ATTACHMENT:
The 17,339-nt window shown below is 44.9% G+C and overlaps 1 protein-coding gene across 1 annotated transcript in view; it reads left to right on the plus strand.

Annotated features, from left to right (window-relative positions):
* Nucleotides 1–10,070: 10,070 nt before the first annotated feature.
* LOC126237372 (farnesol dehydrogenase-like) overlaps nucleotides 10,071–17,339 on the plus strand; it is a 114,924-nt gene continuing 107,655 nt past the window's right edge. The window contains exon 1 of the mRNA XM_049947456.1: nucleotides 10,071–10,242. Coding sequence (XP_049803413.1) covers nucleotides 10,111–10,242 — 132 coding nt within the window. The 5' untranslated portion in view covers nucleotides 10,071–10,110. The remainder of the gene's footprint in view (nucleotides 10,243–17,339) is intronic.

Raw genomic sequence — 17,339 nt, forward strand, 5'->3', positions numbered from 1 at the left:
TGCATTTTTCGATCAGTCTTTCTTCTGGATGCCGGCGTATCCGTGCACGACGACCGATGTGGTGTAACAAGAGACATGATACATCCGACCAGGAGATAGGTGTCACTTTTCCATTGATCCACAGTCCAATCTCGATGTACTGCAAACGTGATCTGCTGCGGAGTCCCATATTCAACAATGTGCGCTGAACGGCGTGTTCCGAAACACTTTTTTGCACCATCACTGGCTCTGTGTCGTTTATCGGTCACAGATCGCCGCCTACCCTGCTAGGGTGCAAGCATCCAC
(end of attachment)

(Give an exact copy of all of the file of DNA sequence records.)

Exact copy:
The 17,339-nt window shown below is 44.9% G+C and overlaps 1 protein-coding gene across 1 annotated transcript in view; it reads left to right on the plus strand.

Annotated features, from left to right (window-relative positions):
* Nucleotides 1–10,070: 10,070 nt before the first annotated feature.
* LOC126237372 (farnesol dehydrogenase-like) overlaps nucleotides 10,071–17,339 on the plus strand; it is a 114,924-nt gene continuing 107,655 nt past the window's right edge. The window contains exon 1 of the mRNA XM_049947456.1: nucleotides 10,071–10,242. Coding sequence (XP_049803413.1) covers nucleotides 10,111–10,242 — 132 coding nt within the window. The 5' untranslated portion in view covers nucleotides 10,071–10,110. The remainder of the gene's footprint in view (nucleotides 10,243–17,339) is intronic.

Raw genomic sequence — 17,339 nt, forward strand, 5'->3', positions numbered from 1 at the left:
TGCATTTTTCGATCAGTCTTTCTTCTGGATGCCGGCGTATCCGTGCACGACGACCGATGTGGTGTAACAAGAGACATGATACATCCGACCAGGAGATAGGTGTCACTTTTCCATTGATCCACAGTCCAATCTCGATGTACTGCAAACGTGATCTGCTGCGGAGTCCCATATTCAACAATGTGCGCTGAACGGCGTGTTCCGAAACACTTTTTTGCACCATCACTGGCTCTGTGTCGTTTATCGGTCACAGATCGCCGCCTACCCTGCTAGGGTGCAAGCATCCAC